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For 36 years of “Jeopardy!” contestants, Alex Trebek’s passing is a death in the family.
I was raised in a “Jeopardy!” household. My mother faithfully watched the Art Fleming original, and wrote a disapproving letter to NBC when it was canceled. She would have dearly loved to go on the show (and would have been great, but the show was on hiatus when she went to to audition). When King World Productions announced the show’s revival, Mom was of course thrilled, followed by “Alex Trebek? No — he’ll kill it.”
He didn’t kill it, of course. If you watched this summer’s rerun of his first two episodes over the summer, you can sort of see what worried her. There are full episodes of Alex’s previous show, “High Rollers,” on YouTube, and those first two “Jeopardy!” shows are still “High Rollers” Alex, game-showing it up. But either Alex or the producers quickly figured out that the gameplay of the best quiz show ever created was strong enough to do the work. And even on “High Rollers,” you can already see what would make Alex a legend: the professionalism, the crisp delivery, the ability to put contestants at their ease. When you combined that with Jeopardy’s pace and question quality, Alex quickly became what he’ll be remembered as: the public face of the notion of the value of knowledge for its own sake.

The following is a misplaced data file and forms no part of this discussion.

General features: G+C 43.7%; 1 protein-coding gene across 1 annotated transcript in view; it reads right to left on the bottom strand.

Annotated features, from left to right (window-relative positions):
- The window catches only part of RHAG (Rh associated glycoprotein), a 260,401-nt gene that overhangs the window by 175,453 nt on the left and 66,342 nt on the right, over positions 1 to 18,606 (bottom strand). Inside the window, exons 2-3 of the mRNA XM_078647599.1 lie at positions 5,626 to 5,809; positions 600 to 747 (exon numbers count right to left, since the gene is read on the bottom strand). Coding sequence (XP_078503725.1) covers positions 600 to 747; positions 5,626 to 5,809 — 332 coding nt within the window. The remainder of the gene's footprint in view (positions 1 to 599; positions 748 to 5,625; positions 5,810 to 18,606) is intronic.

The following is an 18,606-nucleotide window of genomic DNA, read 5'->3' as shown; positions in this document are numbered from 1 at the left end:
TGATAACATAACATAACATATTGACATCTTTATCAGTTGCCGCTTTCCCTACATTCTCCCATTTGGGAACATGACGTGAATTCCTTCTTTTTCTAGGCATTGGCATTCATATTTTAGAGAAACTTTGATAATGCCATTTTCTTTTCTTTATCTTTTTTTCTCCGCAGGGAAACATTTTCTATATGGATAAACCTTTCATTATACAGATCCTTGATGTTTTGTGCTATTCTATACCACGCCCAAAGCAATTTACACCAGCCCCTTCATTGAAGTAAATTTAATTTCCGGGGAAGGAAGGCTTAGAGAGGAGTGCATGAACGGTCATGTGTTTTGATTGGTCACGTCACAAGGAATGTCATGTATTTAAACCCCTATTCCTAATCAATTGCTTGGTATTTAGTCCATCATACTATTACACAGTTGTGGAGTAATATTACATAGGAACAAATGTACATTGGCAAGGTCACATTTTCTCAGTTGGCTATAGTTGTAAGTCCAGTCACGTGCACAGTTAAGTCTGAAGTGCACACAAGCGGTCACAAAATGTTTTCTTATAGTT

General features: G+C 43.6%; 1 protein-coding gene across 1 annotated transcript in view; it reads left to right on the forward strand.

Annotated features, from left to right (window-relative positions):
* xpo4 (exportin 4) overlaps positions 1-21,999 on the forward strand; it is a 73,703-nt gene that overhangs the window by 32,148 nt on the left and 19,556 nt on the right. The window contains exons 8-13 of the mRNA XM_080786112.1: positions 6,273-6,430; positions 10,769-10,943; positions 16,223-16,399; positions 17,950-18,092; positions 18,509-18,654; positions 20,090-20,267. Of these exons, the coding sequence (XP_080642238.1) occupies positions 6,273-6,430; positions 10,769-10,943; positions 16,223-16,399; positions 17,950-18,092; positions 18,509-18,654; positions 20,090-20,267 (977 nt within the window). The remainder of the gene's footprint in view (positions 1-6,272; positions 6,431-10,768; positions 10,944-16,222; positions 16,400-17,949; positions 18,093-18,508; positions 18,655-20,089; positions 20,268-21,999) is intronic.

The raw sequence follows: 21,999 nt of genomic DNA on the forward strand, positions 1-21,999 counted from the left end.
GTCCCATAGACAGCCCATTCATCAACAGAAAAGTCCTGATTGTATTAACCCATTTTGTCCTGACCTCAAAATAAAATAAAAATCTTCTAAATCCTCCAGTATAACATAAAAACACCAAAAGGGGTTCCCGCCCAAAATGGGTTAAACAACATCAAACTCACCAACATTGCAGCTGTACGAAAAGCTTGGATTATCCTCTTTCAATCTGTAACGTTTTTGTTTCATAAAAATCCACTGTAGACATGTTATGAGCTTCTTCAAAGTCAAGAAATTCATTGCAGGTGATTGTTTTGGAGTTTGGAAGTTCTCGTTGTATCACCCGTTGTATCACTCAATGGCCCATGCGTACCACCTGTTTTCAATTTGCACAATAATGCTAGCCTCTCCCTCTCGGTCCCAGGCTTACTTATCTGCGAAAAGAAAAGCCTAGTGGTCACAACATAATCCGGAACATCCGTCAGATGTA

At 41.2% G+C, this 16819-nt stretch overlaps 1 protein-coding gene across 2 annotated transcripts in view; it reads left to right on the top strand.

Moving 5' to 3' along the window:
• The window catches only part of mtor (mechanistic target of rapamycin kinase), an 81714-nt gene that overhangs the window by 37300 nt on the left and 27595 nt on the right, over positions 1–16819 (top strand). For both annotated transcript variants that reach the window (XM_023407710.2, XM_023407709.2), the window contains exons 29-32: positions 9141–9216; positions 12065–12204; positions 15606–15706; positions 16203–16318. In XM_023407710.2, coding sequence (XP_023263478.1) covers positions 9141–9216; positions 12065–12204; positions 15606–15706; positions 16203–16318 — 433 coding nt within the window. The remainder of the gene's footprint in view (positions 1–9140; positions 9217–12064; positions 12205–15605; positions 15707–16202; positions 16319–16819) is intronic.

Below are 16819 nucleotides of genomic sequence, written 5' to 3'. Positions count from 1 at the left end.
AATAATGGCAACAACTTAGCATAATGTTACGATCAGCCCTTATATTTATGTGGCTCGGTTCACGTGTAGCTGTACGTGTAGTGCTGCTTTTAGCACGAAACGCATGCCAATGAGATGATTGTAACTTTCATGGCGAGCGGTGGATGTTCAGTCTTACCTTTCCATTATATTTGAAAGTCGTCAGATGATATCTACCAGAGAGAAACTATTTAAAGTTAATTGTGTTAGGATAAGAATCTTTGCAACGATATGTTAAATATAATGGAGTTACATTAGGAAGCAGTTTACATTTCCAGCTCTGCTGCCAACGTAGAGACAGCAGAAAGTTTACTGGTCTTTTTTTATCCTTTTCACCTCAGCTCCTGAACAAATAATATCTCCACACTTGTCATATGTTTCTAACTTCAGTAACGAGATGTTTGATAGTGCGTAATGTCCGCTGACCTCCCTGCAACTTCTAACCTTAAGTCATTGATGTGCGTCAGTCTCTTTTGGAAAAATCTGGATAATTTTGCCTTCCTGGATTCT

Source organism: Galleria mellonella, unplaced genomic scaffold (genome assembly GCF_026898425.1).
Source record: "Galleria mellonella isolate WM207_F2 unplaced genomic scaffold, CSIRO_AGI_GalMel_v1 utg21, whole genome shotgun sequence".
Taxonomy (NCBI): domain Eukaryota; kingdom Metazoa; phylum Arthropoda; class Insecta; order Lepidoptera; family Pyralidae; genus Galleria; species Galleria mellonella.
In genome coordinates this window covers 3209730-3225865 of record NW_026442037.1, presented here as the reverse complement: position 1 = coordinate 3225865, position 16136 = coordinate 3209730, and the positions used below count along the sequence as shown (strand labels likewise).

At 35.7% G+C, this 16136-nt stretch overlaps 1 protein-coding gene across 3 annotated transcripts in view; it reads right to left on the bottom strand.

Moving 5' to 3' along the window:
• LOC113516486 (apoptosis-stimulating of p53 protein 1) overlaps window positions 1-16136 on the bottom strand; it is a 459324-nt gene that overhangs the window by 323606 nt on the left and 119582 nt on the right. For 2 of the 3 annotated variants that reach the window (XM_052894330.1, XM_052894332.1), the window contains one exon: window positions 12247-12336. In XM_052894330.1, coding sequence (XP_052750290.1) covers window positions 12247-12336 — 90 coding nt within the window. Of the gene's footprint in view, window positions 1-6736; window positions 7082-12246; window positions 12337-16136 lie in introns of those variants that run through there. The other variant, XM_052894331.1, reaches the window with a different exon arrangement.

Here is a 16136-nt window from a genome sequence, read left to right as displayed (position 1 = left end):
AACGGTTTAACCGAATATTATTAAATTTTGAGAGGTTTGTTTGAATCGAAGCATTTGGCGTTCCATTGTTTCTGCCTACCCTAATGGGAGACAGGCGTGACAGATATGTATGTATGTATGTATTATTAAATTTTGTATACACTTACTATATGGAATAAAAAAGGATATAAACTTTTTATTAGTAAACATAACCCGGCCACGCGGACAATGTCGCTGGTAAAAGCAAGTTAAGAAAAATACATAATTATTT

Alex was a Host — not a game show host, a host. On each show, he welcomed three strangers into his home, not to mention millions of viewers, and treated them with warmth and civility. He congratulated contestants who got questions right (“Good for you!”), encouraged those who were struggling (“You still control the board — start building that back up!”), all while somehow conveying the impression that he really wished all three players could somehow win.
When the illness that would take him from us was diagnosed, he handled it with the same grace as if he were reading a Potent Potables category. Once again, he was the face and voice of knowledge and reassurance: explaining and updating his prognosis with clarity and candor, acknowledging the ups and downs, and reminding us that while cancer is a player of Ken Jennings-esque fearsomeness, it never, ever has a runaway.
Thanks for the memories, Alex. With all deserved respect to Ken, you’re the Jeopardy GOAT.

WIBC reporter Eric Berman was a four-time winner on “Jeopardy!” and a semifinalist in the Tournament of Champions.